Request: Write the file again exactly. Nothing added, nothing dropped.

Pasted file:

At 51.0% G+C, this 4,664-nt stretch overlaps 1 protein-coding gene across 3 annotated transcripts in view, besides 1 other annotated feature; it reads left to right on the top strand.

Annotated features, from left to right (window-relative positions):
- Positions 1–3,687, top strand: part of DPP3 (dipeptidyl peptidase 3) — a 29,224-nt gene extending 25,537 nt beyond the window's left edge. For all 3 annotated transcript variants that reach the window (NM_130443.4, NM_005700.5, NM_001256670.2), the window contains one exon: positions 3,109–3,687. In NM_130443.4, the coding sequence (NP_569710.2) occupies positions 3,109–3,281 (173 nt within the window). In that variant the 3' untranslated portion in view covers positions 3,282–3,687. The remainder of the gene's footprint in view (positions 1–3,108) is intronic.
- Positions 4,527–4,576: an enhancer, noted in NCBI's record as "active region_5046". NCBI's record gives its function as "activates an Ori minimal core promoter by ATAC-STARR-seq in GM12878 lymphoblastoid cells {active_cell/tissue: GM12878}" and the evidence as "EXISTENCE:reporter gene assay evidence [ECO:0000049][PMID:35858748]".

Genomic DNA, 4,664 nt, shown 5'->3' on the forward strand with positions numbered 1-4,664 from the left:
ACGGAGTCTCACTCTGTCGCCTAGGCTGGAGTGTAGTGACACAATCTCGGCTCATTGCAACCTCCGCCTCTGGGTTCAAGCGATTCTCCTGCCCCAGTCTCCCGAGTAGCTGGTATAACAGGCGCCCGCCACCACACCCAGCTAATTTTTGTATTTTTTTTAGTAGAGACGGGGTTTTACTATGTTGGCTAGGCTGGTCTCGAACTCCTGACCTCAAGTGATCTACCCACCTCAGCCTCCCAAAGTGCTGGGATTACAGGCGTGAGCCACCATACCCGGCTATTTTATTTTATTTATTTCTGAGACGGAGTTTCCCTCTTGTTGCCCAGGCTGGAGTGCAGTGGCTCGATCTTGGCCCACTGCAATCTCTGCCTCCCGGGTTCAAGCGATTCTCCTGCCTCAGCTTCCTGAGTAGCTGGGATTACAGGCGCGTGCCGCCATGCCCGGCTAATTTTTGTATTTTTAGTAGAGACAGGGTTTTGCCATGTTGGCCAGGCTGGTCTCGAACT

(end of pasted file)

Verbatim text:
At 51.0% G+C, this 4,664-nt stretch overlaps 1 protein-coding gene across 3 annotated transcripts in view, besides 1 other annotated feature; it reads left to right on the top strand.

Annotated features, from left to right (window-relative positions):
- Positions 1–3,687, top strand: part of DPP3 (dipeptidyl peptidase 3) — a 29,224-nt gene extending 25,537 nt beyond the window's left edge. For all 3 annotated transcript variants that reach the window (NM_130443.4, NM_005700.5, NM_001256670.2), the window contains one exon: positions 3,109–3,687. In NM_130443.4, the coding sequence (NP_569710.2) occupies positions 3,109–3,281 (173 nt within the window). In that variant the 3' untranslated portion in view covers positions 3,282–3,687. The remainder of the gene's footprint in view (positions 1–3,108) is intronic.
- Positions 4,527–4,576: an enhancer, noted in NCBI's record as "active region_5046". NCBI's record gives its function as "activates an Ori minimal core promoter by ATAC-STARR-seq in GM12878 lymphoblastoid cells {active_cell/tissue: GM12878}" and the evidence as "EXISTENCE:reporter gene assay evidence [ECO:0000049][PMID:35858748]".

Genomic DNA, 4,664 nt, shown 5'->3' on the forward strand with positions numbered 1-4,664 from the left:
ACGGAGTCTCACTCTGTCGCCTAGGCTGGAGTGTAGTGACACAATCTCGGCTCATTGCAACCTCCGCCTCTGGGTTCAAGCGATTCTCCTGCCCCAGTCTCCCGAGTAGCTGGTATAACAGGCGCCCGCCACCACACCCAGCTAATTTTTGTATTTTTTTTAGTAGAGACGGGGTTTTACTATGTTGGCTAGGCTGGTCTCGAACTCCTGACCTCAAGTGATCTACCCACCTCAGCCTCCCAAAGTGCTGGGATTACAGGCGTGAGCCACCATACCCGGCTATTTTATTTTATTTATTTCTGAGACGGAGTTTCCCTCTTGTTGCCCAGGCTGGAGTGCAGTGGCTCGATCTTGGCCCACTGCAATCTCTGCCTCCCGGGTTCAAGCGATTCTCCTGCCTCAGCTTCCTGAGTAGCTGGGATTACAGGCGCGTGCCGCCATGCCCGGCTAATTTTTGTATTTTTAGTAGAGACAGGGTTTTGCCATGTTGGCCAGGCTGGTCTCGAACT